Friday, July 2, 2010

The 40th Anniversary of the Walt Disney Archives: Having My Cake and Name Dropping Too

"Just walk up and say hello," my friend Dana said.

"No, he's busy," I said. "I don't want to bother him."

"Come on, you know you want your picture taken with him."

"Yes I do, but not now."

"You're just being shy."

I was not.  Shy would've been getting the nerve to ask Robert Iger out on a date.  Since the president and CEO of the Walt Disney Company isn't really my type, that wasn't an issue.  Saying hello is a fairly simple process.  I could see, however, that he was busy talking business to some people outside the Walt Disney Studios Theater, just minutes away from introducing chief archivist Dave Smith to an audience ready to celebrate 40 years of the Walt Disney Archives.  Now was not the time.  I was sure I'd be able to see him at the reception after the event.  I'm very polite when I stalk well-known people.

Dave Smith has been running the show at the Archives for its entire existence.  In the late 1960s, when he was a reference librarian at UCLA, he completed an extensive bibliography on Walt Disney and was later asked by the studio to help devise a system of organizing and archiving Walt's many letters, awards and memorabilia.  So, Dave took a hiatus from his university work...and never returned.  Forty years later, he's made the Walt Disney Archives the gold standard for animation and pop culture preservation.

Although the event last Friday wasn't meant to be a farewell party--Dave isn't retiring until October--it certainly felt like one, especially when Archives manager Becky Cline fought back tears as she paid tribute to Dave and his incredible legacy at Disney.  Becky will succeed Dave as chief archivist, and it's a well-deserved promotion.  She's spent more than twenty years with Disney, most of them at the Archives.  As a child, she grew up near Burbank and was a regular visitor to Disneyland.  "Mary Poppins" was the first movie she ever saw.  By her own admission, she has the best job in the world.  She can stay.  She's one of us.

Other VIP's in attendance included film critic and historian Leonard Maltin, who did a Q&A with Dave (I have to name drop here.  I found out a few weeks ago that Mr. Maltin follows me on Twitter.  As an admirer of his work--his book "The Disney Films" is one of the reasons I've been a lifelong Disney fan--I'm genuinely flattered).  Also showing up was Karen Dotrice (little Jane Banks in "Mary Poppins") who donated her jacket from the "I Love to Laugh" scene to the Archives.  A parade of Disney execs also we're on hand to donate items.  Before the evening was over, the Archives added to its collection the Red Queen's scepter from Tim Burton's "Alice in Wonderland," the Dead Man's Chest from "POTC 2 & 3," John Locke's knife and an Oceanic boarding pass from "Lost,"  Nicolas Cage's dragon ring from this summer's "Sorcerer's Apprentice," a lighted disc from the upcoming "Tron Legacy," a wand from "The Wizards of Waverly Place" and a jacket worn by Joe Jonas.  Consider for a moment the range of items represented here.  Now add memorabilia from 11 theme parks and a wealth of animation and film items accumulated during Walt's lifetime, and you have just a small idea of the breadth of the Archives collections.  It's truly staggering.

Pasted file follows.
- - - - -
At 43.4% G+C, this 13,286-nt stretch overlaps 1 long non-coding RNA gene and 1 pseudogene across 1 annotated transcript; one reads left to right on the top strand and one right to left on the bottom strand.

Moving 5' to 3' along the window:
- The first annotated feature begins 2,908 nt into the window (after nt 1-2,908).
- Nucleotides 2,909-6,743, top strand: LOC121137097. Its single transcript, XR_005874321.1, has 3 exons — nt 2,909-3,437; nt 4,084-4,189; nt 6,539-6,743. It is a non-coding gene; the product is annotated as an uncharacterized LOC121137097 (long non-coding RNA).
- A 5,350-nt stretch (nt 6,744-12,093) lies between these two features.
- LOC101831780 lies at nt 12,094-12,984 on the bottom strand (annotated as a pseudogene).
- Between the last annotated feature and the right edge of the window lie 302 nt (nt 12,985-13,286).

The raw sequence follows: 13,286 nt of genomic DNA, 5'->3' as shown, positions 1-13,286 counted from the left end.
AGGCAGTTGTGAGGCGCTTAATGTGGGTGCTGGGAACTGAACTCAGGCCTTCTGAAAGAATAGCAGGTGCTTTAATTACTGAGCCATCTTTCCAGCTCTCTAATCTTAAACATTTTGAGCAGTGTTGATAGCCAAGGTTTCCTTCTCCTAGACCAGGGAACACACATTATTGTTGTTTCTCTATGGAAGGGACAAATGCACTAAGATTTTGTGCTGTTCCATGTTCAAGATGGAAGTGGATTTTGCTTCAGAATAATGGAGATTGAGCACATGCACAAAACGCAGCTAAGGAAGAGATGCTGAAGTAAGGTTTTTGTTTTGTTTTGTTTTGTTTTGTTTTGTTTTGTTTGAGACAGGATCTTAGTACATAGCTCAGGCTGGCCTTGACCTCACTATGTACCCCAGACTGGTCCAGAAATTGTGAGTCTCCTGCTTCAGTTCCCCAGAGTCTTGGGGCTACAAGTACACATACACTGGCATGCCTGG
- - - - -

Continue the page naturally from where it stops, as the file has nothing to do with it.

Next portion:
After the presentation, we were treated to cake and champagne outside the theater.  It was also time to troll the crowd for some more Disney celebs.

When you're a Disney geek, your idea of celebrity is different from normal people.  Others may go gaga for, well, Lady Gaga or Angelina Jolie or Brad Pitt.  More conventional Disney fans may be impressed with Miley Cyrus or the JoBros.  I'm gobsmacked by the likes of Tony Baxter, X Atencio and Bob Gurr (and if I have to explain to you who these people are, be gone with you).  It was with great satisfaction, then, that I spotted next to the champagne table none other than Disney composer (and legend) Richard Sherman.  With his brother Robert, Richard Sherman composed his fair share of the Great American Songbook while at Disney.  The Sherman Brothers wrote the music for "Mary Poppins," "The Happiest Millionaire," "The Jungle Book," "The Aristocats" and "Bedknobs and Broomsticks," among many others.  I had seen Richard perform a few songs at a screening of the documentary "The Boys: The Sherman Brothers" at the D23 Expo last year, but it was a treat to finally meet him in person.

The evening was ultimately about Dave Smith, though, and in anticipation of the many well-wishers at the event, a table was set up at the end of the sidewalk for a meet-and-greet with the man himself.  Dave chatted with the steady stream of attendees, posing for pictures and signing autographs.  I'm sure by the end of the evening, he was tired of hearing all the praise being heaped on him, but he accepted it humbly and with class.  

And what about Bob Iger?

Ummm, well, he left early.  I didn't see him at the reception.

Next time, I'll be more rude.

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